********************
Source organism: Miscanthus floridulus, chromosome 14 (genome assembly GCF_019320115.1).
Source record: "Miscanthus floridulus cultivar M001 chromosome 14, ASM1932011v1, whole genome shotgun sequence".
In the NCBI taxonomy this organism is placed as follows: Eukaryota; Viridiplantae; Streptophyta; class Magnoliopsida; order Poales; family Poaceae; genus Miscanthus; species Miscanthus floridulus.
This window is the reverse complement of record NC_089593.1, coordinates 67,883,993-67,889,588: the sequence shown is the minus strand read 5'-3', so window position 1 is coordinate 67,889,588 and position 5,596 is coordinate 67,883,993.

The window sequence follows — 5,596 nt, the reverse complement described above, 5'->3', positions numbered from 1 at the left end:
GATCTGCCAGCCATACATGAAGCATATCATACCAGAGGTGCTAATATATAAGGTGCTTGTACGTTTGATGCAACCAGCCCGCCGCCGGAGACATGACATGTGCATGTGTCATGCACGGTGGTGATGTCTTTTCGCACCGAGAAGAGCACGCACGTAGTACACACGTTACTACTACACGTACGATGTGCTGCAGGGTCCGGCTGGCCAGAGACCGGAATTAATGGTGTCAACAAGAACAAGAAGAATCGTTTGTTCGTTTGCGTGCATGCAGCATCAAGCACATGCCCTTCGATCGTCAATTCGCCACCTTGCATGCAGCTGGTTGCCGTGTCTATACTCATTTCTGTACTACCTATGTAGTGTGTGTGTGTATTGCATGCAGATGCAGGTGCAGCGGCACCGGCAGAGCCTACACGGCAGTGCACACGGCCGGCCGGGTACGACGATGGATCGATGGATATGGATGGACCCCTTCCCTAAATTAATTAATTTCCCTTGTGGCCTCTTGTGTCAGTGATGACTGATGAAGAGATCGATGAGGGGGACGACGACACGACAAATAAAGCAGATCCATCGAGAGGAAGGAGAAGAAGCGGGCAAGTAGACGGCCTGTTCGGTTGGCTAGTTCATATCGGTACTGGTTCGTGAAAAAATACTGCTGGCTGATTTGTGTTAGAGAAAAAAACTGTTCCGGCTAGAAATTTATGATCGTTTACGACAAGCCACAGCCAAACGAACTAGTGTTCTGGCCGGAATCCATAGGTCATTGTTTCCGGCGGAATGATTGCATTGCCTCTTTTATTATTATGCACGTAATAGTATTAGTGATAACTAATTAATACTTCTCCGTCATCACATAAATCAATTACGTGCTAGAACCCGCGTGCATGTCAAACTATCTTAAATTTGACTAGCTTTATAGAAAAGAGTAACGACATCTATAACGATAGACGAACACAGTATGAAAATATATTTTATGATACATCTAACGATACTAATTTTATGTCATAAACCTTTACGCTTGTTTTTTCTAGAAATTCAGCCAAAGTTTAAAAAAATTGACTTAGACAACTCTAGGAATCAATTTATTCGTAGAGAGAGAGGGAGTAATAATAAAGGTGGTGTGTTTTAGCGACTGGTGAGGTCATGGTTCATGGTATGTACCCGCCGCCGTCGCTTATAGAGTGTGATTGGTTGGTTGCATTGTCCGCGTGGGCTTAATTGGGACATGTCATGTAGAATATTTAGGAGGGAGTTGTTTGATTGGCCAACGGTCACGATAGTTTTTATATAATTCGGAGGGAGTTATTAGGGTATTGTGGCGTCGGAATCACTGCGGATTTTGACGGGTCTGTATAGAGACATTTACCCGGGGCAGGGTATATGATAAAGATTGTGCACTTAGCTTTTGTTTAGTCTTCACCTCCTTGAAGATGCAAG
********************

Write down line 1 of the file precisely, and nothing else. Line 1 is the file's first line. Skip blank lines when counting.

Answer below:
Source organism: Miscanthus floridulus, chromosome 14 (genome assembly GCF_019320115.1).